310 F2d 47 United States v. American Stevedores Inc
310 F.2d 47
UNITED STATES of America, Appellee,
AMERICAN STEVEDORES, INC., Defendant-Appellant.
United States Court of Appeals Second Circuit.
Argued October 10, 1962.
Decided November 14, 1962.
Certiorari Denied January 21, 1963.
See 83 S.Ct. 552.
John T. Reges, Washington, D. C. (Julius G. Hirsch, New York City, on the brief), for defendant-appellant.
Sheldon H. Elsen, Asst. U. S. Atty. for Southern District of New York (Vincent L. Broderick, U. S. Atty. for Southern District of New York, on the brief; Martin R. Gold, and Arthur I. Rossett, Asst. U. S. Attys., of counsel), for appellee.
Before CLARK, MOORE and SMITH, Circuit Judges.
Appellant, American Stevedores, Inc., a family-owned corporation, appeals from its conviction for willfully failing to report corporate income and for evading and defeating the taxes thereon in violation of Int.Rev.Code of 1939 § 145(b); 26 U.S.C.A. § 7201. Appellant and its four sole stockholders, all brothers, three of whom were its principal directors, officers, and operators, were tried before a jury which acquitted the stockholders but convicted appellant. A fifth individual, the president of appellant and father of the stockholders, moved for, and was granted, a severance because of ill health. He has not been tried to date.
Appellant claims on appeal that the acquittal of appellant's principal operators precluded and/or made inconsistent the jury's conviction of appellant on these same charges.
We find no merit in this contention. The record shows ample grounds upon which the jury could have consistently arrived at both verdicts. The jury could have found that the tax frauds were committed on behalf of appellant by its comptroller, Walter Gans, acting within the scope of his employment. United States v. Steiner Plastics Mfg. Co., 2 Cir., 1956, 231 F.2d 149, 153; United States v. George F. Fish, Inc., 2 Cir., 1946, 154 F.2d 798; cert. denied 328 U.S. 869, 66 S.Ct. 1377, 90 L.Ed. 1639 (1946). Gans, an employee of many years' standing, was appellant's internal accountant; as such he was given absolute discretion and authority over appellant's books. The personal expenses of the stockholders, carried on the books as corporate expenses and deducted in reporting its tax liability as business deductions, in part formed the basis of the violations charged. Appellant's contention that Gans did not have sufficient authority to bind appellant to a criminal act is belied by the affirmative evidence indicating that he had "carte blanche" over all financial matters. Appellant, by its directors, having given Gans such authority, may very well have been found to have condoned his illegal treatment of these items for their benefit. The effect of such condonation is not dissipated by appellant's use of independent accountants to fill out the actual returns.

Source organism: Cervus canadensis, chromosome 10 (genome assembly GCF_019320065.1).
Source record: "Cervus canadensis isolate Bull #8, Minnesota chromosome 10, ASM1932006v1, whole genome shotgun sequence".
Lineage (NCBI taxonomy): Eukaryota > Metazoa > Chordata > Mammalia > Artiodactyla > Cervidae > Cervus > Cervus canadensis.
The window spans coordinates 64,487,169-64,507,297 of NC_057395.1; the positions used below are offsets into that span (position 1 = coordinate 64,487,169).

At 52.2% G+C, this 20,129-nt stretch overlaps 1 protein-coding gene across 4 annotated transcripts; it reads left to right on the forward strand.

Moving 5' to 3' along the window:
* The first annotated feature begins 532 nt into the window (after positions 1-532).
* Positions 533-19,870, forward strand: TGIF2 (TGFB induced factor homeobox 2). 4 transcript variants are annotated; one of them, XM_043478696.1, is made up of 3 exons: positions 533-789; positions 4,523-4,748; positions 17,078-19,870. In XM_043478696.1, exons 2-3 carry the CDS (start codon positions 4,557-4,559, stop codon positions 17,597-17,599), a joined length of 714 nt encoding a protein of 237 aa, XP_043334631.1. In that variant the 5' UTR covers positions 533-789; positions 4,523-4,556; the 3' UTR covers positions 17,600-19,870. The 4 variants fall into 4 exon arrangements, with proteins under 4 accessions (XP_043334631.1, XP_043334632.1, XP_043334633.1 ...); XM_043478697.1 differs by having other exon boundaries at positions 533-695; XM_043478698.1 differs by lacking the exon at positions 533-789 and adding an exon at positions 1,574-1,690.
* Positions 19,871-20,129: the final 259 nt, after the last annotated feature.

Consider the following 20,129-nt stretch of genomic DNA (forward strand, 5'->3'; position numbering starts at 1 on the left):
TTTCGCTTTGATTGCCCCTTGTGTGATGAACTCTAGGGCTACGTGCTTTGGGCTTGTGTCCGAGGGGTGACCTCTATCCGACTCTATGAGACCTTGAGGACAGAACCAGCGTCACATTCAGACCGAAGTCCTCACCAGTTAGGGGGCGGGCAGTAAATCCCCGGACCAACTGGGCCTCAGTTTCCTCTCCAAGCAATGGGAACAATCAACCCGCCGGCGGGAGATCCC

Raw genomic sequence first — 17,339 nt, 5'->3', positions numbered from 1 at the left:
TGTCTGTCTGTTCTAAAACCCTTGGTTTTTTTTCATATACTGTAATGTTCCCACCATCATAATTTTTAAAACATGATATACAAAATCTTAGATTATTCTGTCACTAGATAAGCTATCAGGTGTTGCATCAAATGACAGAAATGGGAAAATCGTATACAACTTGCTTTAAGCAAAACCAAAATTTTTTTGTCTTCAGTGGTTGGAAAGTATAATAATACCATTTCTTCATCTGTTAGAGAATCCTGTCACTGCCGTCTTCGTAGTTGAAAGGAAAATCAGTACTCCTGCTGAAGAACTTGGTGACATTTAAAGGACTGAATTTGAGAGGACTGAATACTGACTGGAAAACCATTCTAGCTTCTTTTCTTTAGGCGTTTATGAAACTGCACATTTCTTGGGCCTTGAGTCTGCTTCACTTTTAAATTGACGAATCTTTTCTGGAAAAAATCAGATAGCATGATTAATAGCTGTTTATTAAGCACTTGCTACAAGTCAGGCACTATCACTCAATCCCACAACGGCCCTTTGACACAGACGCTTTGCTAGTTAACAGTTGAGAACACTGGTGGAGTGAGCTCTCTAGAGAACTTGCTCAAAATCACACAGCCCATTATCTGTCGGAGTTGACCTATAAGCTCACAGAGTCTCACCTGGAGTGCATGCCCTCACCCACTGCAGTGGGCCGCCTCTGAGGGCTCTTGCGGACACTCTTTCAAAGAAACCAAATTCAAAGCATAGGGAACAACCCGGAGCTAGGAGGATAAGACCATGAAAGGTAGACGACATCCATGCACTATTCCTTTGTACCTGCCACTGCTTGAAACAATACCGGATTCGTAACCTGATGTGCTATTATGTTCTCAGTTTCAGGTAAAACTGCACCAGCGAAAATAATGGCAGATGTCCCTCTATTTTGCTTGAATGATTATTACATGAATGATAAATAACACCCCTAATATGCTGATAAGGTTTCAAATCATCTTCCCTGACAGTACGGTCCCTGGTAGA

The jury also may have found, contrary to appellant's claim, that its president was more than a mere nominal officer, and that he, who has not been tried as yet, either himself committed the illegal acts on behalf of appellant or directed Gans to so do.
Alternatively, even if the verdicts were inconsistent, it is well settled that consistency in these verdicts is not required. United States v. Crosby, 2 Cir., 1961, 294 F.2d 928, cert. denied sub nom. Mittelman v. United States, 368 U.S. 984, 82 S.Ct. 599, 7 L.Ed.2d 523 (1962); Dunn v. United States, 284 U.S. 390, 393, 52 S.Ct. 189, 76 L.Ed. 356 (1931).1
"The most that can be said in such cases is that the verdict shows that either in the acquittal or the conviction the jury did not speak their real conclusions, but that does not show that they were not convinced of the defendant's guilt. We interpret the acquittal as no more than their assumption of a power which they had no right to exercise, but to which they were disposed through lenity." (Steckler v. United States, 7 F.2d 59, 60, 2 Cir., 1925.)